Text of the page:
I devised this rule based on a regressive analysis of my travel habits. If I followed it, my fluency in languages would match my actual time spent within countries. Instead, I have a mismatch of language fluency because I studied languages based on where I thought I’d stay in the future instead of where I actually stayed. I’ve learned from that mistake. Now if I’m in a country for two weeks, on day 15 I will crack open a book or hire a tutor and put in my one-hour a day. I’ll be better served by it.

Read Next: Language Hackers And “Polyglots” Are Full Of Shit

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Fokker TISM
Fokker TISM
4 years ago

Do you still speak Russian and Spanish?

Also, do you reckon it would be possible to syndicate the Kings Wiki’s recent changes feed in the bottom of this site and ROK? (http://en.kingswiki.com/wiki/Special:RecentChanges )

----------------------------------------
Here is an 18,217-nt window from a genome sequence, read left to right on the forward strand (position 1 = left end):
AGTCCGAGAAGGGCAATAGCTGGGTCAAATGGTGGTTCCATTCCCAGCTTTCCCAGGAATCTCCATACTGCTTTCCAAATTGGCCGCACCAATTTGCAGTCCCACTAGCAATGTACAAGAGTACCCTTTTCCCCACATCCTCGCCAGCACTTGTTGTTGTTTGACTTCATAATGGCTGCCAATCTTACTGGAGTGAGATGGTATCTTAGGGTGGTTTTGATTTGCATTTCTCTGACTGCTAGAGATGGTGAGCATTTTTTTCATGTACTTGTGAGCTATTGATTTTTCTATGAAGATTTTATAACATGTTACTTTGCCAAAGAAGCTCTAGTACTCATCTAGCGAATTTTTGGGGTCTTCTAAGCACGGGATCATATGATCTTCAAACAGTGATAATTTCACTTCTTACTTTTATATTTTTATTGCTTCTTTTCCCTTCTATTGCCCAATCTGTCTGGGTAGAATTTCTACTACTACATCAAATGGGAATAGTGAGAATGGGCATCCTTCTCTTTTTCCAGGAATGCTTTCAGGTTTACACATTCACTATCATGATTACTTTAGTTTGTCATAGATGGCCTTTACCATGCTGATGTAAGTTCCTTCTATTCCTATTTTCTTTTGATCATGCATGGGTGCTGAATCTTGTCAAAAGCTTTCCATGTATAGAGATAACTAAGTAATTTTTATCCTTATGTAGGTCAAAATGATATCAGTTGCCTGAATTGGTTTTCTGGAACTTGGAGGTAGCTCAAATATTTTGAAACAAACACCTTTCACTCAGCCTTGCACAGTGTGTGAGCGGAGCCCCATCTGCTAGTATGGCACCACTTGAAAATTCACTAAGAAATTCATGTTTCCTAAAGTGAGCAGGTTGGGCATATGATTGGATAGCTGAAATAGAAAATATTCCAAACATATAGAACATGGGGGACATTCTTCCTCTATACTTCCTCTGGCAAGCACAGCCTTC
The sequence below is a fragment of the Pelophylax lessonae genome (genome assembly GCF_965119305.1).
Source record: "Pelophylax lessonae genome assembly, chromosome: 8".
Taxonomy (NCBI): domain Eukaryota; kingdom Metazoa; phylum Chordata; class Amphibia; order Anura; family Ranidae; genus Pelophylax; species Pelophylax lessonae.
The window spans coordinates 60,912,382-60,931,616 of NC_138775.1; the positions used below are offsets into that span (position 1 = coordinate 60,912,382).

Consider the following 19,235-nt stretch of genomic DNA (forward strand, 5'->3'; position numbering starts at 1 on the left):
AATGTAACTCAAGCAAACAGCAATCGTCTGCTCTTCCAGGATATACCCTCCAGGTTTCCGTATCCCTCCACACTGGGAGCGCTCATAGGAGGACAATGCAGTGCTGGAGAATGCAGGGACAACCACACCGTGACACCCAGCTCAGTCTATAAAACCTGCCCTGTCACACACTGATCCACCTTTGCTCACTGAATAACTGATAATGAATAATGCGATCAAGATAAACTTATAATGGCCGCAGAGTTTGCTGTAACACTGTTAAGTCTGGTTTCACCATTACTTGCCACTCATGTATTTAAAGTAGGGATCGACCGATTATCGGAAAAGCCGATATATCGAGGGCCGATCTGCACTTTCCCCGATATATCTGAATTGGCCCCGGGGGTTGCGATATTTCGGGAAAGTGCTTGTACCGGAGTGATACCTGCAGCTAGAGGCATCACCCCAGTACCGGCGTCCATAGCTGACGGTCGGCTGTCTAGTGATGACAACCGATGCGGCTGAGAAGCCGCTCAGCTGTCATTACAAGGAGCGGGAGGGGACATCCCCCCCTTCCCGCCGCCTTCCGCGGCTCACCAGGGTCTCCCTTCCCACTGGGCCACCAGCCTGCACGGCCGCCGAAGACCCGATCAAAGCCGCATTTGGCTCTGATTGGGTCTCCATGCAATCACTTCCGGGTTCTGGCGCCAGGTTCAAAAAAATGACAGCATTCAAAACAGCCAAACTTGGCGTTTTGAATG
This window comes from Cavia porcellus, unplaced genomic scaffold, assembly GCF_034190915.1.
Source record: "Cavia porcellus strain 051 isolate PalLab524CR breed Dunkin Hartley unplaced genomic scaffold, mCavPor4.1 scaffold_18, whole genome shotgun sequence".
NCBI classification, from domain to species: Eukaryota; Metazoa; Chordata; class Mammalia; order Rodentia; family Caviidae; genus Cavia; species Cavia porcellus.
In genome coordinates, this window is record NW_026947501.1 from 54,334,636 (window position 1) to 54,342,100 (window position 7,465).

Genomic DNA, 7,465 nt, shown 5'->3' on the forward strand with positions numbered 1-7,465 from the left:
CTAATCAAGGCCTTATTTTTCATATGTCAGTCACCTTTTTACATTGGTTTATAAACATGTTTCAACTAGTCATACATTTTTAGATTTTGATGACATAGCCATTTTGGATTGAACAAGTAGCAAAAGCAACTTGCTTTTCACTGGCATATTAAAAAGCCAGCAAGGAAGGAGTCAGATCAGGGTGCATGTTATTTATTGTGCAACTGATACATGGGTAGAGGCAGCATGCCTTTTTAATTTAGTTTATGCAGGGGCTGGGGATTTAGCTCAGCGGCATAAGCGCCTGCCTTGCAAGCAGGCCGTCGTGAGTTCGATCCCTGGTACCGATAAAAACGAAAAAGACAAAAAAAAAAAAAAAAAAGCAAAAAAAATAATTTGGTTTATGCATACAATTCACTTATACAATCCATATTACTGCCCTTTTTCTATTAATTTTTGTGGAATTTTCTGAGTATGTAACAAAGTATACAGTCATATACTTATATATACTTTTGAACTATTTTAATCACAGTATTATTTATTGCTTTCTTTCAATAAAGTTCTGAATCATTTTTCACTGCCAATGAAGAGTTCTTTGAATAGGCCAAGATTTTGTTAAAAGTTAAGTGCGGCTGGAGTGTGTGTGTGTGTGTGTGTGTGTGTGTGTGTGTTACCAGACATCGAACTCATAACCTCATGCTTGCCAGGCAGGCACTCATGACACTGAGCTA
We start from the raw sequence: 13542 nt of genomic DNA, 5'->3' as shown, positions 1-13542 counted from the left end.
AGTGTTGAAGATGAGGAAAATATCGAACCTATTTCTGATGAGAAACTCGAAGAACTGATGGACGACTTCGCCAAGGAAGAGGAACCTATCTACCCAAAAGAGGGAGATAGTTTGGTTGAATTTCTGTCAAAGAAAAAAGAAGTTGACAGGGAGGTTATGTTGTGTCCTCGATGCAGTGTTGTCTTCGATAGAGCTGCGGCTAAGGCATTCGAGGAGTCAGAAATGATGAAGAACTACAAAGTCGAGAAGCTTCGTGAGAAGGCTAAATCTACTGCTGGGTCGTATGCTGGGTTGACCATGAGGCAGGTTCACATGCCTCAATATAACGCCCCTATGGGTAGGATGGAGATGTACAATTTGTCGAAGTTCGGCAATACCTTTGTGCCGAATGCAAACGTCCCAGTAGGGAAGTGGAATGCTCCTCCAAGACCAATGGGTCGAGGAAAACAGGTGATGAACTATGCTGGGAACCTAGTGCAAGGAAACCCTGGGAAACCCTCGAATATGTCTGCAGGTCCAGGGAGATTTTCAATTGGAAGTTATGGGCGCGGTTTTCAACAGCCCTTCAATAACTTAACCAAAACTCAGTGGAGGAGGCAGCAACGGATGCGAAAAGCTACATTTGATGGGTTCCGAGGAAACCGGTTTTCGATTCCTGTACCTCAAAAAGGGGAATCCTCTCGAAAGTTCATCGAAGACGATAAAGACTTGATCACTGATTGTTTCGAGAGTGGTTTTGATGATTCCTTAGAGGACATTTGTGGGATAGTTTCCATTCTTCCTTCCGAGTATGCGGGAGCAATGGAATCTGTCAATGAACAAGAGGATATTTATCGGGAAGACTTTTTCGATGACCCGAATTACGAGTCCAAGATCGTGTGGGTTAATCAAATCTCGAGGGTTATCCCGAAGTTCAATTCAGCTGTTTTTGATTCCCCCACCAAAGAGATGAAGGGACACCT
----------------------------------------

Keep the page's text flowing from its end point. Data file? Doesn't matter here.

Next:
Freddy
Freddy
4 years ago

Does this mean you are giving up on Russian and focusing on Polish now? I thought you mentioned you didn’t want to learn Polish, cause you notice more flaws in girls’ personalities when they speak their own language.

prepz
prepz
4 years ago

I was just thinking about this in response to 20Natinos post on his site about non-verbal ways to communicate with and game girls in foreign countries. At some point, you should/must learn some of the language if not become fluent in it.

Your 2 week rule-of-thumb is a good one.

anon1
anon1
4 years ago
Reply to  prepz

his body language book is really good actually, i picked it up a while back and practising the techniques especially how to turn your smiles into smirks and emotional control were very useful

prepz
prepz
4 years ago
Reply to  anon1

Yes, I have a bunch of his books, but not sure I have the body language book. The subtle but important difference between smiling (what I used to do) and smirking is vital in the early stages of eye contact and establishing DHV (to borrow from the old PUA vernacular).

TSK
TSK
4 years ago

I tried learning Russian and it’s really hard. I don’t know how others do it. Learning and reading Cyrillic alphabet isn’t that bad; it’s the pronunciation part that gets me.

Simply Balling
Simply Balling
4 years ago
Reply to  TSK